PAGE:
Documents, Essays and Analysis for a History of the

Industrial Workers of the World

While the Industrial Workers of the World still is a going enterprise, the Marxists Internet Archive wanted to celebrate this organizations coming 100th Aniversary with a History Archive of documents related to it. We do not want to subsititute for the IWW’s own web site at iww.org. We want to compliment it with a mirror of it’s historical documents contained on it and our own additions from the current contents of the Marxists Internet Archive writers archive.


The Industrial Worker Originally titled The Industrial Union Bulletin when it was founded in 1907, The Industrial Worker remains one of the longest continually published radical union or left newspaper in North America. The collection here runs from 1907 through 1913.

A Time Line for the IWW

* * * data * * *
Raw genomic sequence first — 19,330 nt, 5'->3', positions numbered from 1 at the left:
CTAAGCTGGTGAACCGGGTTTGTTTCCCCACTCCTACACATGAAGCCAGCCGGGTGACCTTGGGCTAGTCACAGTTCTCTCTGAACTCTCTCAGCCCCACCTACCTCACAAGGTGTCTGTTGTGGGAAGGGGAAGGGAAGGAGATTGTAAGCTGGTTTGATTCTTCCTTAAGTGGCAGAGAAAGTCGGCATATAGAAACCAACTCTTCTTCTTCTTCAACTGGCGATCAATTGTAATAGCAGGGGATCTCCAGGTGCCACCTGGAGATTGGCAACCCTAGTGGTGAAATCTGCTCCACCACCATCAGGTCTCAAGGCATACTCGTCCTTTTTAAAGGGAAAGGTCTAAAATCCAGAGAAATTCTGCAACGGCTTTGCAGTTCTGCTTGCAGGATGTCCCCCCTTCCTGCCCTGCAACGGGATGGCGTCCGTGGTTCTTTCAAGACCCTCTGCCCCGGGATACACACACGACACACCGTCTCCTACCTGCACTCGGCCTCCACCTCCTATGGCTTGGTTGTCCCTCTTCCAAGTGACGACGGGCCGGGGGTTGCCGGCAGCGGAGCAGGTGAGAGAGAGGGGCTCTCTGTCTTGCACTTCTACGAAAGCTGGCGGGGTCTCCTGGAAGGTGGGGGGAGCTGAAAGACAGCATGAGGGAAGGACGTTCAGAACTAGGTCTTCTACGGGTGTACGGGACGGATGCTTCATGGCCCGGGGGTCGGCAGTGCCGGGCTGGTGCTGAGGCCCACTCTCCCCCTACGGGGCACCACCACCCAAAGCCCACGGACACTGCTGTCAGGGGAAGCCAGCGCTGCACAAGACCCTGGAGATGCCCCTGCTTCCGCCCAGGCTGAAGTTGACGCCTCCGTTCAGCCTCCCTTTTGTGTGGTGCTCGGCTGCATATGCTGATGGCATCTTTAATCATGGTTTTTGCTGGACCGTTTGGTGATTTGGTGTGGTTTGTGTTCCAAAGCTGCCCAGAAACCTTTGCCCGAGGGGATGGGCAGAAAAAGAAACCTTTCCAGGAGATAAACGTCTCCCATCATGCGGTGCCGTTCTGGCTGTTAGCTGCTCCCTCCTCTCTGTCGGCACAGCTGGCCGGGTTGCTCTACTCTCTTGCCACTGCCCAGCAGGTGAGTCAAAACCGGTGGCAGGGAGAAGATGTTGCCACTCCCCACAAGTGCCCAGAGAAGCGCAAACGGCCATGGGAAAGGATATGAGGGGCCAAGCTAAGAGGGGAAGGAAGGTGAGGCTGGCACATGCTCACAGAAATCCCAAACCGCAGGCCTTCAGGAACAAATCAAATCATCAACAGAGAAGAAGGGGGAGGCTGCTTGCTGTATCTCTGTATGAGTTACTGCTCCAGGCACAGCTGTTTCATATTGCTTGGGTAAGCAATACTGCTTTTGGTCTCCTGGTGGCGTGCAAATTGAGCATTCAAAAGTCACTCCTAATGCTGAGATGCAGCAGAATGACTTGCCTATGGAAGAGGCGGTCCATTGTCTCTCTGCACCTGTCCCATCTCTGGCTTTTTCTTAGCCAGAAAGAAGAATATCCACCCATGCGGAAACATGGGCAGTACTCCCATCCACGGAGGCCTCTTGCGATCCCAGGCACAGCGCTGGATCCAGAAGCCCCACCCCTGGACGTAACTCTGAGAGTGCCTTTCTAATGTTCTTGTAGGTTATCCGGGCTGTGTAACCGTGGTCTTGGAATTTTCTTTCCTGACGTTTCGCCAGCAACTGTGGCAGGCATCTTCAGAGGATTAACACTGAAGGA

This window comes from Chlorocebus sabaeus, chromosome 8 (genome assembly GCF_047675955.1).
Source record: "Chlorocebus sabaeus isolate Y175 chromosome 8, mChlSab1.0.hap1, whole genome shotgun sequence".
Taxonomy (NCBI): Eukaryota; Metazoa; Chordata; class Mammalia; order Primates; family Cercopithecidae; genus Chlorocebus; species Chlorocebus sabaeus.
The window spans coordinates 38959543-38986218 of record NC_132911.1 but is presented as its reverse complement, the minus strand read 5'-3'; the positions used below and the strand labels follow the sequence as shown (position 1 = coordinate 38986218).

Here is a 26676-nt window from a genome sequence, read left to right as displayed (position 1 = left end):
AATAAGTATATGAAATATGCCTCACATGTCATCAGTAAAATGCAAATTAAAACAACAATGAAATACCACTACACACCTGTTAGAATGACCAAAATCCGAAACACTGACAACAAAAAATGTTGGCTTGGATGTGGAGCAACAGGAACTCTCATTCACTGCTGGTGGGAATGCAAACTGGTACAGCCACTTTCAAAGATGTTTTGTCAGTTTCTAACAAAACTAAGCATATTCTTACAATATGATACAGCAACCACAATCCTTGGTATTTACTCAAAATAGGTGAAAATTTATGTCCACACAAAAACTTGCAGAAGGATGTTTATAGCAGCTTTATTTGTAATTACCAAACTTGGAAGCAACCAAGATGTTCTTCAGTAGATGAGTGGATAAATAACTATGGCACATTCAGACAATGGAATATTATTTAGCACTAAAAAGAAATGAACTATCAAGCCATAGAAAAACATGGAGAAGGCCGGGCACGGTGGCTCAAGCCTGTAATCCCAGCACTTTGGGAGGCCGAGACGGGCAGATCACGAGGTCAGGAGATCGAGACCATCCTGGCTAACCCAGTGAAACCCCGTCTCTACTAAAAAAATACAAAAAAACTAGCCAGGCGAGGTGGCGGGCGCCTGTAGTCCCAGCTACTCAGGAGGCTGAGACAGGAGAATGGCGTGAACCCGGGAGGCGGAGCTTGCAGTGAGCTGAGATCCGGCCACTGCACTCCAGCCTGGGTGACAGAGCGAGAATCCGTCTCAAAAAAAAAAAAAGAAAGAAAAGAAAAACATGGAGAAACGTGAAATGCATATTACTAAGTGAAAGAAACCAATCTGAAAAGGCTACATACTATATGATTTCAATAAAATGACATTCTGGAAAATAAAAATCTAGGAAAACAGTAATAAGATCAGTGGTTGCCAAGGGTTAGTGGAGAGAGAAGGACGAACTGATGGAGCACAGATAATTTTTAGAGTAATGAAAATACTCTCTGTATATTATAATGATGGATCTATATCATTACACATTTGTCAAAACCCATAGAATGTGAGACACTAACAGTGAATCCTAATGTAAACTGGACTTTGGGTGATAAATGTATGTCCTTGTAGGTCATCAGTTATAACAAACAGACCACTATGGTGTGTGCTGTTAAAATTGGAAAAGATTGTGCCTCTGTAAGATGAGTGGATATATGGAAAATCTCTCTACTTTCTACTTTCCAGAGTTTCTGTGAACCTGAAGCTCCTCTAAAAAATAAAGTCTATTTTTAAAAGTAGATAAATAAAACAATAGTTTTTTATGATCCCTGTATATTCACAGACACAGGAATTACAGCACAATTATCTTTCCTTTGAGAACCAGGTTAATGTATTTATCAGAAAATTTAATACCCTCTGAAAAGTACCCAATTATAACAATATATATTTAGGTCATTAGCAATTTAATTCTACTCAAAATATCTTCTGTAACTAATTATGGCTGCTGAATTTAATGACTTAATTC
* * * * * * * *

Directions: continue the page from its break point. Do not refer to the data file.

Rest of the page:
The Founding Convention of the IWW—Proceedings This is the original transcription of the proceedings. This is the Merit Publications reprint of the transcription of the convention. First online publication of the transcript.

The Founding Convention of the IWW—Proceedings This is a new transcription of the original proceedings completed by Robert Bills from the Socialist Labor Party of the United States presented in PDF format.

The 2nd Convention of the IWW—proceedings held in 1906. Transcribed for the first time by Robert Bills from the Socialist Labor Party of the United States presented in PDF format.

The 3nd Convention of the IWW—proceedings held in 1907. Transcribed for the first time by Robert Bills from the Socialist Labor Party of the United States presented in PDF format.

The IWW by James P. Cannon

Works by Eugene V. Debs on the IWW:

The Coming Union (1905)
Revolutionary Unionism (1905)
Class Unionism (1905)
Industrial Unionism (1905)
Speech to the IWW Founding Convention (1905)

One Big Union W. E. Trautmann. (1911)

Historic Pamphlets by the Wobblies of the past:

Industrial Unionism: THE ROAD TO FREEDOM by Joseph J. Ettor(1913)